Refugees in Germany struggle as election looms
Some fear Germany is deporting people it could use while letting less savoury ones stay
Protesters hold a placard with right-wing slogans against the government: Germany faces federal elections in September and pressure on the refugee situation is building. Photograph: Michele Tantussi/Getty Images
The 102-page document reads like a typical consultants’ report for a struggling organisation seeking to reduce its head count. About 200,000 departures should be achieved this year, McKinsey writes, with an additional 300,000 possible with an attractive financial package.
What sounds like just another corporate blood-letting is in fact the controversial blueprint to master stage two of Germany’s refugee crisis.
Stage one came in 2015: 890,000 people from Syria, Afghanistan and a series of African countries arrived here to file for asylum. Germans surprised the world – and themselves – with their spontaneous welcome. Armies of helping hands in Munich and elsewhere flashed around the world.
Two years on, Germany’s public mood has moved from euphoria to wounded pride, regret and, in some quarters, open xenophobia. Germany hoped for assistance from other EU countries but, apart from Austria and Sweden, that help never came. The mood cooled further after a series of vicious attacks last year, some involving asylum seekers, and culminating in the Berlin Christmas market attack by a Tunisian man with Islamic State links.
Statistics show that Germany’s natives are a greater threat to new arrivals than vice versa, with an average of 10 attacks a day on asylum seekers and their hostels last year. But, six months before the federal election here, perceptions are changing Germany’s asylum reality, and chancellor Angela Merkel’s politics.
Ever the cool pragmatist, Merkel has mothballed her “we can manage this” mantra of 2015. Instead new arrivals have been throttled and efforts are underway to reduce the asylum backlog.
But two years after the refugee crisis peaked, asylum agencies fear that election calendar expediency is driving the deportation of people Germany could use, while allowing less savoury new arrivals to vanish into the cracks.
Afghan man Rahmat Kahn arrived in Germany in 2010, seeking asylum from the Taliban who he said killed his father. The young man found an apartment, learned German, volunteered in a Catholic youth club and found work as a trainee stone mason.
His boss Thomas Monzel described the 22-year-old as a “gift from God”, who showed up for work with the flu unlike German trainees who vanished at the first sign of muscle strain.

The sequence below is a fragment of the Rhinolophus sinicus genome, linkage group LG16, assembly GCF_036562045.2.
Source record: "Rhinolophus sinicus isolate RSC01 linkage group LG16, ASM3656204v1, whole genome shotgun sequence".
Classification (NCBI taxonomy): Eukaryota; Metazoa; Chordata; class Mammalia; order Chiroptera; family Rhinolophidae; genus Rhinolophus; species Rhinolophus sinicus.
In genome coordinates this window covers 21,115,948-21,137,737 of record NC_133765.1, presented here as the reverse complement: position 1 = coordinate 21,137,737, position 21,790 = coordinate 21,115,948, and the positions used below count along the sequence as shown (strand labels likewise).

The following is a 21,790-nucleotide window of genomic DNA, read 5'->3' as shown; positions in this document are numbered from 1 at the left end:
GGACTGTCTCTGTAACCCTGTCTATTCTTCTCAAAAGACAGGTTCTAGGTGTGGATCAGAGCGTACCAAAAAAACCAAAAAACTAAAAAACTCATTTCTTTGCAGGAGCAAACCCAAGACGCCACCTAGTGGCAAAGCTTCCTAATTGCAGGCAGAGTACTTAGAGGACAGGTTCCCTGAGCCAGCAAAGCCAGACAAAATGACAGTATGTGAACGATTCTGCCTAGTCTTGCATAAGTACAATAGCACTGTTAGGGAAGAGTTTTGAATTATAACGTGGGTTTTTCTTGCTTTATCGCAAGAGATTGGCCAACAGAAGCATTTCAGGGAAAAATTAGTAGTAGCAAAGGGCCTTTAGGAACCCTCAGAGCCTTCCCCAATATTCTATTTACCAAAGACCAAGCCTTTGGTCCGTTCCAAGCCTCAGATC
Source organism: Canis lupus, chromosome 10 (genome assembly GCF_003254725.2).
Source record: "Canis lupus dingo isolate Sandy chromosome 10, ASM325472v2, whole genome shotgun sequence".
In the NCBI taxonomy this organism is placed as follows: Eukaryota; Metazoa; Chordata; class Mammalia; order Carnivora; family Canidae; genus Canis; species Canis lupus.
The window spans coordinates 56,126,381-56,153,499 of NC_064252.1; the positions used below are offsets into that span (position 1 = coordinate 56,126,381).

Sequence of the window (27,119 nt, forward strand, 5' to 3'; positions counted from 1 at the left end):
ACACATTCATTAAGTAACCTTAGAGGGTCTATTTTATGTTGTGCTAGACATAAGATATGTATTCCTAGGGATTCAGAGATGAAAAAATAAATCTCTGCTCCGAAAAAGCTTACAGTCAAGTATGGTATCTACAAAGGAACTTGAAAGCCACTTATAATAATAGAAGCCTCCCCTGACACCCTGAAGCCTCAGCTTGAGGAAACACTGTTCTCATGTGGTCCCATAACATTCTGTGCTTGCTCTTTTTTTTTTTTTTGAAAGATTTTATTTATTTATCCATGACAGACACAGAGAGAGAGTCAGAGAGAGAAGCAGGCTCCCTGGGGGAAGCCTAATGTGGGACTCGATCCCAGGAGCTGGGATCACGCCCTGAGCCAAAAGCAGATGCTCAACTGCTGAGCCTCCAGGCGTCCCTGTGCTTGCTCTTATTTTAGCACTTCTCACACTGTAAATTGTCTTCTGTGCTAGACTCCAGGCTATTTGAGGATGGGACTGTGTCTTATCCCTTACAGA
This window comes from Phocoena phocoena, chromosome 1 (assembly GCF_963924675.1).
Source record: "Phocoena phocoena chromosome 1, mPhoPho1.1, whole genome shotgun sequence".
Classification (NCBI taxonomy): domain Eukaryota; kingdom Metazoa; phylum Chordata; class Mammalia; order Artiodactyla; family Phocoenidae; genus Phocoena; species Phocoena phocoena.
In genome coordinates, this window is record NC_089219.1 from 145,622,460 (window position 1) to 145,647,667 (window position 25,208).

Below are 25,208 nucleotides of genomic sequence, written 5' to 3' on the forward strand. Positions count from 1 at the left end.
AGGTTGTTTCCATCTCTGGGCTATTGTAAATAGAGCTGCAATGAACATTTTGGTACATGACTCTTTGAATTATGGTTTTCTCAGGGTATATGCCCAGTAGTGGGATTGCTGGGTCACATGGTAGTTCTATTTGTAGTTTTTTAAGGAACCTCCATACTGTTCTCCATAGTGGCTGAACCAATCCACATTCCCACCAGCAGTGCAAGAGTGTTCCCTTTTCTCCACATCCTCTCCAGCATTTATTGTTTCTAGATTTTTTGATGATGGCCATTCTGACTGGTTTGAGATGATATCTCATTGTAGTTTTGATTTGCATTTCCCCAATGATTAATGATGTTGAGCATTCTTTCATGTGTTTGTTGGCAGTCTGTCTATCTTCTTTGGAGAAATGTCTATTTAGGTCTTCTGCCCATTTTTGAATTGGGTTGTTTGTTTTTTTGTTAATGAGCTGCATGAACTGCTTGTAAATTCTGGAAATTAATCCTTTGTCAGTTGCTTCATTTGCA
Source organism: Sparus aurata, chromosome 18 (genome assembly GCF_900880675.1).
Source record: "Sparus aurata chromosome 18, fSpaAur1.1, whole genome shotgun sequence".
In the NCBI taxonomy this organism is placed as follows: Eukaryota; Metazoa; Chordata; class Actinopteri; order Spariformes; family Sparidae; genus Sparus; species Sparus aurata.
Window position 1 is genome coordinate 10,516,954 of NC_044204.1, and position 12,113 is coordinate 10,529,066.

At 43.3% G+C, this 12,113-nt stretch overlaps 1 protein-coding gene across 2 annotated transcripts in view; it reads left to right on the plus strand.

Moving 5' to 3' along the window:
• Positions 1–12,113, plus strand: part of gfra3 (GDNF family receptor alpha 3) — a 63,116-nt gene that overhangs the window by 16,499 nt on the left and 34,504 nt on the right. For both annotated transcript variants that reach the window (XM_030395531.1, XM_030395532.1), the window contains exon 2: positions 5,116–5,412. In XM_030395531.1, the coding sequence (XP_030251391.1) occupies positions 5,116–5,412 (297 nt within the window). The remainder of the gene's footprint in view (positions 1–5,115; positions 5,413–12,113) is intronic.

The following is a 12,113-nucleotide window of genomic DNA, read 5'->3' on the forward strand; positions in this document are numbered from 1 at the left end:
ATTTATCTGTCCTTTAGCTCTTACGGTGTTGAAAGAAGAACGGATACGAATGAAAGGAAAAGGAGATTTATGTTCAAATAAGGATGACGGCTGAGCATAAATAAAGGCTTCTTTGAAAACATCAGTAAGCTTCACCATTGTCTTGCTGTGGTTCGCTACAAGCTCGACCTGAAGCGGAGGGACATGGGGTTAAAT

On December 14th, at 5am, police rang Kahn’s bell, brought him to Frankfurt airport and flew him back to Afghanistan.
Berlin defends its new deportation push as a crucial part of the asylum process, ensuring that limited resources are available for asylum seekers in need. In private, however, migration officials concede that existing rules leave little room to consider, as part of their asylum decision, how an applicant has adapted to life here.
Asylum rules preclude Berlin from returning people to instable regions or warzones. Berlin insists Afghanistan has “some” safe regions, but Germany’s constitutional court disagrees. It has stopped several deportations to Afghanistan, noting that “the military situation changes there daily”.
Several federal states have refused to join the deportation push and, on Friday in the Bundesrat upper house, they blocked plans to throttle asylum applications from northern African countries.
Asylum application rejected
From the so-called Maghreb countries to the Middle East, critics of Berlin’s asylum policy believe the priority now is not individual circumstances, but how quickly a file can be closed.
Maryam, a 29-year-old Christian woman, fled Iraq after armed men burst into her home and threatened her and her family. Now living in Brandenburg near Berlin, she learned German in two years and hoped to study dentistry – until two weeks ago when her asylum application was rejected.
“They said her application was not credible and she had to leave the country within the week,” says Prof Margot Kässmann, a leading Lutheran theologian and pastor, and friend of Maryam. “To deport a Christian to Iran, where Christians cannot live freely, I find inconceivable let alone a young, single Christian woman.”
The tragedy, she says, is that model asylum seekers such as Maryam, who play by the rules, are easier to find and deport than more devious asylum seekers such as Anis Amri. The Christmas market attacker arrived in 2015, adopted over a dozen aliases, lived on the move and under the radar, and avoided deportation despite a failed asylum application and being flagged as an Islamist threat.
Migration officials deny they are going after low-hanging fruit but, unofficially, admit growing political pressure for results. Between 2014 and 2016, deportations and voluntary returns jumped 70 per cent to almost 80,000. But last year’s total comprises less than a tenth of the 2015 asylum applications spike, while estimated total asylum costs for 2016 have jumped 40 per cent to €23 billion.
To get a handle on these numbers, Germany will on Monday open a new agency to optimise deportations further, as recommended in the McKinsey report. The consultants’ reported bill: €1.8 million.